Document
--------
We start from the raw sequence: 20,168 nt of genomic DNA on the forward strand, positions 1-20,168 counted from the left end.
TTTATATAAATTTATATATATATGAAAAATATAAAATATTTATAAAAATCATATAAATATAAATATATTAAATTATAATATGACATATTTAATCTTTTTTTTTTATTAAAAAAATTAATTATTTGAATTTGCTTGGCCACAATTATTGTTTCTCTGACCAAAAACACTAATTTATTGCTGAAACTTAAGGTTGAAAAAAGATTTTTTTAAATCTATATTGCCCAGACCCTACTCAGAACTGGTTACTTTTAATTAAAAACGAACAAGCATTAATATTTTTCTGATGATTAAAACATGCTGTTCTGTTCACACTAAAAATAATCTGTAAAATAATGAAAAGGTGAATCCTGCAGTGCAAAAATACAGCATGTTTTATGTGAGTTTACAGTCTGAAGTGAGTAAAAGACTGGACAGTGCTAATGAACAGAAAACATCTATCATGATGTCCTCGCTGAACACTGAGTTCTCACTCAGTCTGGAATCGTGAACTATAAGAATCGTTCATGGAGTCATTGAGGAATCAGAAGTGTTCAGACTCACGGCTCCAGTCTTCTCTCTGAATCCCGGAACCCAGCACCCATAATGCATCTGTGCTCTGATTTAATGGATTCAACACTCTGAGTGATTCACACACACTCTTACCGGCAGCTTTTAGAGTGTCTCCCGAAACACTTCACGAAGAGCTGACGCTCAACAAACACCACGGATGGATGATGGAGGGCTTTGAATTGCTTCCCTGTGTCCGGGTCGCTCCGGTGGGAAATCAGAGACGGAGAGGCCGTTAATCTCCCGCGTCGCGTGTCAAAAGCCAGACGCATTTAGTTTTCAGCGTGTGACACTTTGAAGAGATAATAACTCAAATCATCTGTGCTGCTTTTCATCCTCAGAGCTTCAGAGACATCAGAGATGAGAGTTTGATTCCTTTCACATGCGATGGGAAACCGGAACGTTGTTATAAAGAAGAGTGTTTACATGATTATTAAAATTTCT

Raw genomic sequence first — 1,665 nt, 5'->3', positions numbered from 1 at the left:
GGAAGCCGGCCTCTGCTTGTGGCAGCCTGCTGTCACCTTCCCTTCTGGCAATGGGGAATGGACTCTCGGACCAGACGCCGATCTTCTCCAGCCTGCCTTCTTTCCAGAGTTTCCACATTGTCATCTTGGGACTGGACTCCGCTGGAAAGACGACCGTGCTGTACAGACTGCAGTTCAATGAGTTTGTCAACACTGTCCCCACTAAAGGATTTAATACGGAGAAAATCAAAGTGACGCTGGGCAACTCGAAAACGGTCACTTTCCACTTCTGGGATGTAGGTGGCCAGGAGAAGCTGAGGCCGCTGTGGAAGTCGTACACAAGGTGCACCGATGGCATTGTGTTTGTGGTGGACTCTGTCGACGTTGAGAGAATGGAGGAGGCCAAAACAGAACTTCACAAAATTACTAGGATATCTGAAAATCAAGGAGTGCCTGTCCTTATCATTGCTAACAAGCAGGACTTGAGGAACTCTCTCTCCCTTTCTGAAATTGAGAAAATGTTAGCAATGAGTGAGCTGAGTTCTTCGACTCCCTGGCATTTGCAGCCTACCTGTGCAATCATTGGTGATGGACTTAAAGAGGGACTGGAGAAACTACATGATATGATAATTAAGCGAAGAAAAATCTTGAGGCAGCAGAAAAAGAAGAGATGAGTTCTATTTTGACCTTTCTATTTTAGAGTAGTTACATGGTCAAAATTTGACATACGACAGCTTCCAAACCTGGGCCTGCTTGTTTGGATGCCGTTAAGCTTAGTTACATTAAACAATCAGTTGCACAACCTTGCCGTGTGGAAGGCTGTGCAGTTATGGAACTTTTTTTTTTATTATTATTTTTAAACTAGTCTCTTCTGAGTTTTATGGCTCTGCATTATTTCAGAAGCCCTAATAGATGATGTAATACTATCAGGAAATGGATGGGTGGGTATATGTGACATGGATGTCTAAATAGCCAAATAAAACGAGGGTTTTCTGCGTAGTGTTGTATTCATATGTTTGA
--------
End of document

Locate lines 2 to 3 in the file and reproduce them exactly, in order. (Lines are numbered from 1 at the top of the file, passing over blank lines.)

TTTATATAAATTTATATATATATGAAAAATATAAAATATTTATAAAAATCATATAAATATAAATATATTAAATTATAATATGACATATTTAATCTTTTTTTTTTATTAAAAAAATTAATTATTTGAATTTGCTTGGCCACAATTATTGTTTCTCTGACCAAAAACACTAATTTATTGCTGAAACTTAAGGTTGAAAAAAGATTTTTTTAAATCTATATTGCCCAGACCCTACTCAGAACTGGTTACTTTTAATTAAAAACGAACAAGCATTAATATTTTTCTGATGATTAAAACATGCTGTTCTGTTCACACTAAAAATAATCTGTAAAATAATGAAAAGGTGAATCCTGCAGTGCAAAAATACAGCATGTTTTATGTGAGTTTACAGTCTGAAGTGAGTAAAAGACTGGACAGTGCTAATGAACAGAAAACATCTATCATGATGTCCTCGCTGAACACTGAGTTCTCACTCAGTCTGGAATCGTGAACTATAAGAATCGTTCATGGAGTCATTGAGGAATCAGAAGTGTTCAGACTCACGGCTCCAGTCTTCTCTCTGAATCCCGGAACCCAGCACCCATAATGCATCTGTGCTCTGATTTAATGGATTCAACACTCTGAGTGATTCACACACACTCTTACCGGCAGCTTTTAGAGTGTCTCCCGAAACACTTCACGAAGAGCTGACGCTCAACAAACACCACGGATGGATGATGGAGGGCTTTGAATTGCTTCCCTGTGTCCGGGTCGCTCCGGTGGGAAATCAGAGACGGAGAGGCCGTTAATCTCCCGCGTCGCGTGTCAAAAGCCAGACGCATTTAGTTTTCAGCGTGTGACACTTTGAAGAGATAATAACTCAAATCATCTGTGCTGCTTTTCATCCTCAGAGCTTCAGAGACATCAGAGATGAGAGTTTGATTCCTTTCACATGCGATGGGAAACCGGAACGTTGTTATAAAGAAGAGTGTTTACATGATTATTAAAATTTCT

Raw genomic sequence first — 1,665 nt, 5'->3', positions numbered from 1 at the left: